Monday, December 12, 2011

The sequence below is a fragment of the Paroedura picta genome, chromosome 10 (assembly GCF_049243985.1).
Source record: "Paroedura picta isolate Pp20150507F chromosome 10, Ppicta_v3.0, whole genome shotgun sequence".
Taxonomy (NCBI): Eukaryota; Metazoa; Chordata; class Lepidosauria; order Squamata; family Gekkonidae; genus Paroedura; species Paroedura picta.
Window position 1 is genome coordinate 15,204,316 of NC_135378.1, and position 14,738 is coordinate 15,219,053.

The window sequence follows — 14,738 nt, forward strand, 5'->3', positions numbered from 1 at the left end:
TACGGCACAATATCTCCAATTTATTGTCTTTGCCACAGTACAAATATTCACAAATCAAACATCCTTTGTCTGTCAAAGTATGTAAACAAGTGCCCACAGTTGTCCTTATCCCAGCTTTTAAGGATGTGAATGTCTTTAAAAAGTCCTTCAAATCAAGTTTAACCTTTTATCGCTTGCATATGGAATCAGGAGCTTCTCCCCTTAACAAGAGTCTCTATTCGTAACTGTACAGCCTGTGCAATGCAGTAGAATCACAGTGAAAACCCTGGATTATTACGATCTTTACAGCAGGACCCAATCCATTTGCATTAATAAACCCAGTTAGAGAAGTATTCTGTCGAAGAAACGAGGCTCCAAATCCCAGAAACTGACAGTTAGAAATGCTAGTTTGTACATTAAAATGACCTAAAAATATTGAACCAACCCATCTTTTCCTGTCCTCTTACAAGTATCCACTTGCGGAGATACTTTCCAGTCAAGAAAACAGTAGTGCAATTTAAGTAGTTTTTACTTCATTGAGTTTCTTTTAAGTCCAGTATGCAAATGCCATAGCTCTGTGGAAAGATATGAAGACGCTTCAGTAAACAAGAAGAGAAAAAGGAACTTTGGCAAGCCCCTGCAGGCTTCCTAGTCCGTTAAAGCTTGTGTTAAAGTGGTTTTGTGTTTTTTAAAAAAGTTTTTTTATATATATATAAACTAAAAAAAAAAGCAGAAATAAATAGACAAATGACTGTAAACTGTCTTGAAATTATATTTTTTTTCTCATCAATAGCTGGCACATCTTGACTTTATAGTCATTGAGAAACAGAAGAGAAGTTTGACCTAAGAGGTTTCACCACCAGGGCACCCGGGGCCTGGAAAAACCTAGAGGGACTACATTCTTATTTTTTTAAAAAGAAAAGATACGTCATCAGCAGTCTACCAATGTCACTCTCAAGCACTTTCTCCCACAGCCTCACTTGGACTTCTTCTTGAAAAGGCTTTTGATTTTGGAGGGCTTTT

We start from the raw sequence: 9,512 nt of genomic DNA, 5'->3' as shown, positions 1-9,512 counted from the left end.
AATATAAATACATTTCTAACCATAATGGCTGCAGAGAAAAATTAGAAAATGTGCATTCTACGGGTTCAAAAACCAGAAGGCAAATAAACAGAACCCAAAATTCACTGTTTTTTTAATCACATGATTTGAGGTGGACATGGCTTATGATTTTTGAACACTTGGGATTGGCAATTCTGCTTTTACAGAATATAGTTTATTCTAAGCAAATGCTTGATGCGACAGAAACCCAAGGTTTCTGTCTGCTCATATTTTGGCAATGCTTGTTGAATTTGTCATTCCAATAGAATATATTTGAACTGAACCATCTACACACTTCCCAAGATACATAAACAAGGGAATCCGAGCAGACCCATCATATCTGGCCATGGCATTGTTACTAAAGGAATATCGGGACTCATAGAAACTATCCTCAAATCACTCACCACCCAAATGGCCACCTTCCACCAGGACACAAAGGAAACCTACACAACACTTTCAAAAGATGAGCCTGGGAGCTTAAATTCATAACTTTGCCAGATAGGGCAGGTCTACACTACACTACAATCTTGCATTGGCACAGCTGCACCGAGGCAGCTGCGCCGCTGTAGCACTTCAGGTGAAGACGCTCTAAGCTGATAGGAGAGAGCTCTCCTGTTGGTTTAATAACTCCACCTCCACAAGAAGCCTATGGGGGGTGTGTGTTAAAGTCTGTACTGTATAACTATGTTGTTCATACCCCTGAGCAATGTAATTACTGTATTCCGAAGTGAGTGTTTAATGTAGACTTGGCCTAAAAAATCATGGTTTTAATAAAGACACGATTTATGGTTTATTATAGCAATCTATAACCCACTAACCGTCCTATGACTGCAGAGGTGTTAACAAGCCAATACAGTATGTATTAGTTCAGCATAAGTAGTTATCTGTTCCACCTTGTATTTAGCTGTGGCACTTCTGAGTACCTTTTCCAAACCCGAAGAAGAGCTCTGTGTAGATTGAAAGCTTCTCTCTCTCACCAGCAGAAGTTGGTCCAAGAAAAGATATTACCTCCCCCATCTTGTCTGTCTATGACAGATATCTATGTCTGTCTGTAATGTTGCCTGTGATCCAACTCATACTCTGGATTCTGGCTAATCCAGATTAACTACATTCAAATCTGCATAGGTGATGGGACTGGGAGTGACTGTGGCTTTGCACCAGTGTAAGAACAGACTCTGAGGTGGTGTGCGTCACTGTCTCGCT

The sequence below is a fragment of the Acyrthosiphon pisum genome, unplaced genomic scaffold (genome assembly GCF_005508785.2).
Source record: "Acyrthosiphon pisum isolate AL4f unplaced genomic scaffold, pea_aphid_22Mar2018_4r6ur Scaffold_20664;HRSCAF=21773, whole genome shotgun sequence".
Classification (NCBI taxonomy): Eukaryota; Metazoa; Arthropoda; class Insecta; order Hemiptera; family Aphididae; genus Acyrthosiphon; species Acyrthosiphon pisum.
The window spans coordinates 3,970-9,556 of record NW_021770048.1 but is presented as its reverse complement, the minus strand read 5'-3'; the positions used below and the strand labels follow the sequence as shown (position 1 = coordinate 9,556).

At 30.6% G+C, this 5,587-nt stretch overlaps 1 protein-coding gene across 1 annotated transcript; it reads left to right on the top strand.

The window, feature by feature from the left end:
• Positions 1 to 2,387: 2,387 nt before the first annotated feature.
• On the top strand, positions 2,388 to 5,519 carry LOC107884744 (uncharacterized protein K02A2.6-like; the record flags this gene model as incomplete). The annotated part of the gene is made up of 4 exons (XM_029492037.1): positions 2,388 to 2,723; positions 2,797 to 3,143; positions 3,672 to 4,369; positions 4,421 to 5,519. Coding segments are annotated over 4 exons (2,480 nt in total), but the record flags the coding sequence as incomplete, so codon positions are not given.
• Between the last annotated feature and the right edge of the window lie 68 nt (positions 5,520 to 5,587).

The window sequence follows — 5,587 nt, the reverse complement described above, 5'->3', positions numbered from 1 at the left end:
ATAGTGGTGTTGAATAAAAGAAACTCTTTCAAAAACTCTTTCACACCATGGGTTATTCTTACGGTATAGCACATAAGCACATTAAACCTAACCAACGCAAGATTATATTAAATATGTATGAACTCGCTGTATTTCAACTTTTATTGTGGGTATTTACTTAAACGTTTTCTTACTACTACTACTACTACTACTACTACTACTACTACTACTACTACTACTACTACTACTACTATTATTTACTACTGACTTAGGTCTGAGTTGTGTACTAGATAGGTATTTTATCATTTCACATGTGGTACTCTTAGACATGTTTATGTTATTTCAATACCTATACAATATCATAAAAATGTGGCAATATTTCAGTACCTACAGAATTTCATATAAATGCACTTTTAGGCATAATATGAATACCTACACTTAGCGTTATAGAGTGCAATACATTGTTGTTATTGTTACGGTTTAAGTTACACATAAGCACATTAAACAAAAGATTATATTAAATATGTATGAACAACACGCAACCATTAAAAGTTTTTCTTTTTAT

Rick raises several compelling questions concerning how contemporary and earlier advocacy on behalf of "distributism," as an alternative to both socialism and capitalism, should be approached and evaluated. I don't know of any single author whose work has remotely begun to cover the field, but lawyer Christopher Ferrara has made many fine and sound contributions, the quality of which can be glimpsed in his recent essay here. Ferrara's observations about the nature of the *reasons* individuals and societies have to make the required transitions from virtually unbridled capitalism to distributism return us to those more funadmental questions (which I've been raising here on MOJ) concerning what happens when we mistakenly consider the Constitution -- rather than the divine natural law and the law of the Gospel -- to be the "supreme law of the land." Again, my denying that the Constitution is the supreme law of the land does not commit me to "judicial activism" of the sort I'm sometimes accused of advocating. My views on what our federal judges, for example, are licensed to do is really quite strict and disciplined (cf. my disagreements with Hadley Arkes)! The point is that recognizing the *truly* higher law for what it is calls the rest of the law into question, in a way that must be resolved *lawfully*, naturally.